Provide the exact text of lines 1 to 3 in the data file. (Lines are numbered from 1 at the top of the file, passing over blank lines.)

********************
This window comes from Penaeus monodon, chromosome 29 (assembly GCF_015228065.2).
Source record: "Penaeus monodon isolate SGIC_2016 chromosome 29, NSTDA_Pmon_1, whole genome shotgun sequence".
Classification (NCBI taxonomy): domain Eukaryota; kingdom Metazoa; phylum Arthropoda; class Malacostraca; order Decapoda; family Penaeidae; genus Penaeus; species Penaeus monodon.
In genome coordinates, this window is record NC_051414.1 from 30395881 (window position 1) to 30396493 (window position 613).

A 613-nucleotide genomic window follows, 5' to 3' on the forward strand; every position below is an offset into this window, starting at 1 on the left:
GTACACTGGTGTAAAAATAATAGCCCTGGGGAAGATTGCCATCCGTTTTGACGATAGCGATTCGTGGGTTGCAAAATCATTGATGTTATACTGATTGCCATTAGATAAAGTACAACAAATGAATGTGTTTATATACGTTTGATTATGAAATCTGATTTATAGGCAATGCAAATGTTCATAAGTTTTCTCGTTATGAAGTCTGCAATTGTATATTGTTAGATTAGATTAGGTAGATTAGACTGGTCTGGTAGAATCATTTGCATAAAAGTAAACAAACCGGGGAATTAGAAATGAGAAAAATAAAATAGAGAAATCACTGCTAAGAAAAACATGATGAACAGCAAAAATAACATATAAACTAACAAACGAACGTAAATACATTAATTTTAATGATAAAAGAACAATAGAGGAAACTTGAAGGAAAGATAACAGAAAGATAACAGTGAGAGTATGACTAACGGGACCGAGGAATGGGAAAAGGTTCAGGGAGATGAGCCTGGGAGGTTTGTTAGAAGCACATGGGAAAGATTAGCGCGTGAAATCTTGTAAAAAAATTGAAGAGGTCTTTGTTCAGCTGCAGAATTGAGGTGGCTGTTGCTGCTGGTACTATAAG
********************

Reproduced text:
This window comes from Penaeus monodon, chromosome 29 (assembly GCF_015228065.2).
Source record: "Penaeus monodon isolate SGIC_2016 chromosome 29, NSTDA_Pmon_1, whole genome shotgun sequence".
Classification (NCBI taxonomy): domain Eukaryota; kingdom Metazoa; phylum Arthropoda; class Malacostraca; order Decapoda; family Penaeidae; genus Penaeus; species Penaeus monodon.